Penicillin and Ivomec have been our answer to pretty much everything, penicillin will cure practically anything caused by a bacterial infection and Ivomec will kill most parasites.  Always wait at least 1 month after final doseage before slaughter.  Dosages for treatments are as follows; penicillin: 1/10cc per pound for juniors and small breeds, 1/5cc per pound for intermediates and seniors. Penicillin must be the injectable type, oral penicillins will kill your rabbit.  Shots should be given intramuscular (IM), all rabbits should be given hay or straw after receiving penicillin, and no rabbit under 12 weeks of age should be given penicillin.  Ivomec: 2/10cc for small and medium breeds, 4/10cc for large and giant breeds, note that amounts for ivomec are not per pound but total.  Shots should be given sub-Q (just under the scruff).

For more information on how to give your rabbit a health check see "Basic Showmanship Presentation", this is written for 4-Hers but is still a helpful guide to anyone wanting to learn how to give rabbit health checks.

Heart Conditions & Heart Attack     Something that I forgot to put on the above chart are heart conditions.  Unfortunately I thought of it when we recently lost a buck to what we assume was some sort of heart problem.  Generally such conditions are genetic and can go unnoticed for quite some time.  Rabbits affected by a heart condition usually will seem perfectly healthy until all of a sudden they are lying on their side dying and/or are rather lethargic.  Other symptoms are blue lips and/or ears caused by poor blood circulation and lack of oxygen, the rabbit is usually found dead in an hour or less after first symptoms.  There is little that one can do for such rabbits except ease their suffering when symptoms occur and make a note on records and hope that you don't see anymore cases in related animals.  To help prevent further problems you can try out crossing into another line to try to pull away from any seemingly genetic issues, this may however take several generations.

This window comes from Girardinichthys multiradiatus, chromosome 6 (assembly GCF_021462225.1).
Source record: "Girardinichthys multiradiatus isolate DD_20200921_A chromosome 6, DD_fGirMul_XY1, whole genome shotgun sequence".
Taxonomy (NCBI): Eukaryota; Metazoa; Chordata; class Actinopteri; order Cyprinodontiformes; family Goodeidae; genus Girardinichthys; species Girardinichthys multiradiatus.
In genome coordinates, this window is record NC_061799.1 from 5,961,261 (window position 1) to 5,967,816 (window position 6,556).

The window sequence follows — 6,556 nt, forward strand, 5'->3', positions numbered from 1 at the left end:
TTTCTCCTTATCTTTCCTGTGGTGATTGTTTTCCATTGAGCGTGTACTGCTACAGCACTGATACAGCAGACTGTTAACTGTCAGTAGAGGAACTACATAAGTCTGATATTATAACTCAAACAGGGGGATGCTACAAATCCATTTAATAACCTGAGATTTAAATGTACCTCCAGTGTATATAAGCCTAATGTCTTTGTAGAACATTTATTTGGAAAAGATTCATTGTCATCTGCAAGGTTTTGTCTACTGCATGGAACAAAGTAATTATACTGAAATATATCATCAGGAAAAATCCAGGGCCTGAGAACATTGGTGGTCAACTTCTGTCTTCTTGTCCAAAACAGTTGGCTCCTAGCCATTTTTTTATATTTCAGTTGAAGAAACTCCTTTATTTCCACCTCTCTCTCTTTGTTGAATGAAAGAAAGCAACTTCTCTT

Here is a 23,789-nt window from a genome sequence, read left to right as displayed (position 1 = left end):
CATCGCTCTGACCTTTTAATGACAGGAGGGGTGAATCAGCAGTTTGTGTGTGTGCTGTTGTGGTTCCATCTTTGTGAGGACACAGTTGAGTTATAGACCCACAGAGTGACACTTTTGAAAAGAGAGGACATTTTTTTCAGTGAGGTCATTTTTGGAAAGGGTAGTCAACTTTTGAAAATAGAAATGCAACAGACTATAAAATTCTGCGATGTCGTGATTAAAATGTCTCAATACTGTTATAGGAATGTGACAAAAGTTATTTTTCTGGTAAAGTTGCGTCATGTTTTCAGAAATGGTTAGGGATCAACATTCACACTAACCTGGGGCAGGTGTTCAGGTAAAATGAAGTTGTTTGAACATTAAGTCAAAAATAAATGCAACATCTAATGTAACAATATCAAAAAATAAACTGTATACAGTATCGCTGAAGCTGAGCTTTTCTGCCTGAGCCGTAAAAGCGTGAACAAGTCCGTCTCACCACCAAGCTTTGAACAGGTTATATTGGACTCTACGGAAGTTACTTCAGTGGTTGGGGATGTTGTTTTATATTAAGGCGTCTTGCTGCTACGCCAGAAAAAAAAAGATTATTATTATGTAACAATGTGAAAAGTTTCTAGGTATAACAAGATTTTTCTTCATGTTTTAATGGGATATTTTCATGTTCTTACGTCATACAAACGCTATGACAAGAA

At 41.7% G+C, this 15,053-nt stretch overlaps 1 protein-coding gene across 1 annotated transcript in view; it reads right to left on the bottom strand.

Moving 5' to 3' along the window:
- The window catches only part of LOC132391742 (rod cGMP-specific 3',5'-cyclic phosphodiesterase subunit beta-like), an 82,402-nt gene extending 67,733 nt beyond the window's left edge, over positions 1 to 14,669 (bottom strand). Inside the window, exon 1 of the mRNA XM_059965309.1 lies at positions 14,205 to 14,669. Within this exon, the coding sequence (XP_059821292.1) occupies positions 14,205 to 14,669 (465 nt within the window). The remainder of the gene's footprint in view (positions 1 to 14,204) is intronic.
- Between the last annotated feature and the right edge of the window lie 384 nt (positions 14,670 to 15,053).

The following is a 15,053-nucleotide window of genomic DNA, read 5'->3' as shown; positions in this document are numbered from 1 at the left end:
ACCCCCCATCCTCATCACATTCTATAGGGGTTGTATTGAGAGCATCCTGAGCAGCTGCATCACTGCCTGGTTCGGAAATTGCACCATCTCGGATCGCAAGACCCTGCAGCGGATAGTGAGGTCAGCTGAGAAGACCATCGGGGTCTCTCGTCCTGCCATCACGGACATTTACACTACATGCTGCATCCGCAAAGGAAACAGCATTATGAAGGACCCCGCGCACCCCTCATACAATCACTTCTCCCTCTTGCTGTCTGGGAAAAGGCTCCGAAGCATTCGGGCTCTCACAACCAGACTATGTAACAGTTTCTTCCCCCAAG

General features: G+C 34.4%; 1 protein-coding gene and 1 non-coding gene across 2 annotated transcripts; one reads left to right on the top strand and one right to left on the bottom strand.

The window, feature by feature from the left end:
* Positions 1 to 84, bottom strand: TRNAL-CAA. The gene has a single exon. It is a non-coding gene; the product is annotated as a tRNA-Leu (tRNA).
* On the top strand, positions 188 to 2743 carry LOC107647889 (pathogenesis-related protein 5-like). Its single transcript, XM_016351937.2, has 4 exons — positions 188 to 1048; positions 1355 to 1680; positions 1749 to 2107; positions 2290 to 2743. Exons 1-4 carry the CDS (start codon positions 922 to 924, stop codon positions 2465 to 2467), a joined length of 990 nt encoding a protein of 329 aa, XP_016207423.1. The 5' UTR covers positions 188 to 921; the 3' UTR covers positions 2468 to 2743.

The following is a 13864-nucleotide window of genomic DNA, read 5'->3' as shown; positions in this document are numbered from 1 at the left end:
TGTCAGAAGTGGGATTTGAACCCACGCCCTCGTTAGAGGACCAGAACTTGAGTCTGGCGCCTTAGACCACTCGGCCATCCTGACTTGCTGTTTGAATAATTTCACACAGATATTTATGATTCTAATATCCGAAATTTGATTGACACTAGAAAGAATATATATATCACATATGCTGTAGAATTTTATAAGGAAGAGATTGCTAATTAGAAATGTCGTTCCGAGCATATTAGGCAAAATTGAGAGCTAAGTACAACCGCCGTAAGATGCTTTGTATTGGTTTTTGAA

Emergency Milk Replacer
  • Goat milk
  • Baby formula
  • Whipping cream (optional)
    Mix ratio of 1 part goats milk and 1 part baby formula, you can also add some whipping cream.  Heat in the microwave until warm and feed trough a syringe.  Hold the baby upright in your hand and feed him until his belly is round and full.  Sometimes babies eat so fast they get milk in their lungs, if your baby starts choking hold him upside down until the milk drains then give him a moment to catch his breath.
    Rabbit milk is extremely rich so that it is hard to replace.  Never use puppy formula, and the above parts don't work well enough on their own, so they need to be mixed together.  Over trial and error, we have found that this is the best emergency milk replacer, other milk replacers can be ordered from various small animal supply businesses.  We have also found that some babies have an allergy to an ingredient(s) (in what we believe is the baby formula) that causes the fur to fall out, however it will grow back just keep such bunnies warm.  If you raise a litter completely on this formula you should give them hay or straw daily to help prevent loose stool (a common problem with hand fed babies), once they are old enough to eat it.

Acknowledgments: this information was freely shared via